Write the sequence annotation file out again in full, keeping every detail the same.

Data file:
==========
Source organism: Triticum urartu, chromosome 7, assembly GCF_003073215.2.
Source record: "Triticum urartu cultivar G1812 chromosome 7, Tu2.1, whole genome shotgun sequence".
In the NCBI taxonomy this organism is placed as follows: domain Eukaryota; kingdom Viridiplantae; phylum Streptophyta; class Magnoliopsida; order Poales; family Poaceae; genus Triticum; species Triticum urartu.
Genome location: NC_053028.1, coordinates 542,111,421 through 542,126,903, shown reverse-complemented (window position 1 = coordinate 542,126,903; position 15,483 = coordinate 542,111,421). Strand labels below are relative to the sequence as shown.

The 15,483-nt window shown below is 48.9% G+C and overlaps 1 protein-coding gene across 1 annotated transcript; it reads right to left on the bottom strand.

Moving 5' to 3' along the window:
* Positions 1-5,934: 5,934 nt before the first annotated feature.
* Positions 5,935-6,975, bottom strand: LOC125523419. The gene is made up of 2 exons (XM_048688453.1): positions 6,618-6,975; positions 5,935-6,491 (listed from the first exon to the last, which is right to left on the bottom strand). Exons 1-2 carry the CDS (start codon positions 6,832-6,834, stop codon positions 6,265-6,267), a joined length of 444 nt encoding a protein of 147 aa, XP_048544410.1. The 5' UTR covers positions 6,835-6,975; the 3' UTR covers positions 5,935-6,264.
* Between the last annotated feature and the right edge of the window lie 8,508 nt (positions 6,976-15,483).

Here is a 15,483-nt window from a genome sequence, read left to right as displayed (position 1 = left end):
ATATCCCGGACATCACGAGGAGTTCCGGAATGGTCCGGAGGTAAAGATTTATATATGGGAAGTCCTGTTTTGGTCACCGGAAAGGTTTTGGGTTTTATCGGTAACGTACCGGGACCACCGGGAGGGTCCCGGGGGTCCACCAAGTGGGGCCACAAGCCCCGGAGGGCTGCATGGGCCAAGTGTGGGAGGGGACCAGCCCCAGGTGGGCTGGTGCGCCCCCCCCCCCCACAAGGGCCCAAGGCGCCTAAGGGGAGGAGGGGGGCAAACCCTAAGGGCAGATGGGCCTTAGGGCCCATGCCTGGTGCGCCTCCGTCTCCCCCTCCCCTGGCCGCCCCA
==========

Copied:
Source organism: Triticum urartu, chromosome 7, assembly GCF_003073215.2.
Source record: "Triticum urartu cultivar G1812 chromosome 7, Tu2.1, whole genome shotgun sequence".
In the NCBI taxonomy this organism is placed as follows: domain Eukaryota; kingdom Viridiplantae; phylum Streptophyta; class Magnoliopsida; order Poales; family Poaceae; genus Triticum; species Triticum urartu.
Genome location: NC_053028.1, coordinates 542,111,421 through 542,126,903, shown reverse-complemented (window position 1 = coordinate 542,126,903; position 15,483 = coordinate 542,111,421). Strand labels below are relative to the sequence as shown.

The 15,483-nt window shown below is 48.9% G+C and overlaps 1 protein-coding gene across 1 annotated transcript; it reads right to left on the bottom strand.

Moving 5' to 3' along the window:
* Positions 1-5,934: 5,934 nt before the first annotated feature.
* Positions 5,935-6,975, bottom strand: LOC125523419. The gene is made up of 2 exons (XM_048688453.1): positions 6,618-6,975; positions 5,935-6,491 (listed from the first exon to the last, which is right to left on the bottom strand). Exons 1-2 carry the CDS (start codon positions 6,832-6,834, stop codon positions 6,265-6,267), a joined length of 444 nt encoding a protein of 147 aa, XP_048544410.1. The 5' UTR covers positions 6,835-6,975; the 3' UTR covers positions 5,935-6,264.
* Between the last annotated feature and the right edge of the window lie 8,508 nt (positions 6,976-15,483).

Here is a 15,483-nt window from a genome sequence, read left to right as displayed (position 1 = left end):
ATATCCCGGACATCACGAGGAGTTCCGGAATGGTCCGGAGGTAAAGATTTATATATGGGAAGTCCTGTTTTGGTCACCGGAAAGGTTTTGGGTTTTATCGGTAACGTACCGGGACCACCGGGAGGGTCCCGGGGGTCCACCAAGTGGGGCCACAAGCCCCGGAGGGCTGCATGGGCCAAGTGTGGGAGGGGACCAGCCCCAGGTGGGCTGGTGCGCCCCCCCCCCCCACAAGGGCCCAAGGCGCCTAAGGGGAGGAGGGGGGCAAACCCTAAGGGCAGATGGGCCTTAGGGCCCATGCCTGGTGCGCCTCCGTCTCCCCCTCCCCTGGCCGCCCCA